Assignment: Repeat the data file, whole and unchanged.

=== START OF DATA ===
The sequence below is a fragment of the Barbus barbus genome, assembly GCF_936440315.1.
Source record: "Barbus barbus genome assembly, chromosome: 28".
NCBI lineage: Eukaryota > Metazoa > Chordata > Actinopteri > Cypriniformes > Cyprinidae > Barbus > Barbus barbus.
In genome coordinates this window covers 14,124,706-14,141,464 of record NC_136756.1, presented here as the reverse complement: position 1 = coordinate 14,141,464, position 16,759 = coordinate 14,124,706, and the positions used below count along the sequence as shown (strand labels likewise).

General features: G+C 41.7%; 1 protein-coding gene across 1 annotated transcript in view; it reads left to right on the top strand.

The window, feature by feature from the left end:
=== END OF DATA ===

The sequence below is a fragment of the Barbus barbus genome, assembly GCF_936440315.1.
Source record: "Barbus barbus genome assembly, chromosome: 28".
NCBI lineage: Eukaryota > Metazoa > Chordata > Actinopteri > Cypriniformes > Cyprinidae > Barbus > Barbus barbus.
In genome coordinates this window covers 14,124,706-14,141,464 of record NC_136756.1, presented here as the reverse complement: position 1 = coordinate 14,141,464, position 16,759 = coordinate 14,124,706, and the positions used below count along the sequence as shown (strand labels likewise).

General features: G+C 41.7%; 1 protein-coding gene across 1 annotated transcript in view; it reads left to right on the top strand.

The window, feature by feature from the left end: